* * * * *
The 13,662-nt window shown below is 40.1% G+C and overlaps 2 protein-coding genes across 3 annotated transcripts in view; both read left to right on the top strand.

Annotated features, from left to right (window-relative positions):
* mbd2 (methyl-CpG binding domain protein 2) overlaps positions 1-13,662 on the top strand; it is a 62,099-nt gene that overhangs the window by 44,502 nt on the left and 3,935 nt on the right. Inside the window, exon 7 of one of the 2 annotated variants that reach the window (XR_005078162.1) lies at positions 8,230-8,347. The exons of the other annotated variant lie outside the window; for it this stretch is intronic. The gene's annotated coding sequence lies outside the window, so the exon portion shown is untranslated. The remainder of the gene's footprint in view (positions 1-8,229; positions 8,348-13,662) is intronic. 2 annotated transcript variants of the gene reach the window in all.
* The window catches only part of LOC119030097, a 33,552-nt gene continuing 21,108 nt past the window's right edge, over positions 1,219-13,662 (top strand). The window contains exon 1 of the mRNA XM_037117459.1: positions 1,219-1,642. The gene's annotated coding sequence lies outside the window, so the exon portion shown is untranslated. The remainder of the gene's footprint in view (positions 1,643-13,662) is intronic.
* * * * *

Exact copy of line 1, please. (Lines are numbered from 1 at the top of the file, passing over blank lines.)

The 13,662-nt window shown below is 40.1% G+C and overlaps 2 protein-coding genes across 3 annotated transcripts in view; both read left to right on the top strand.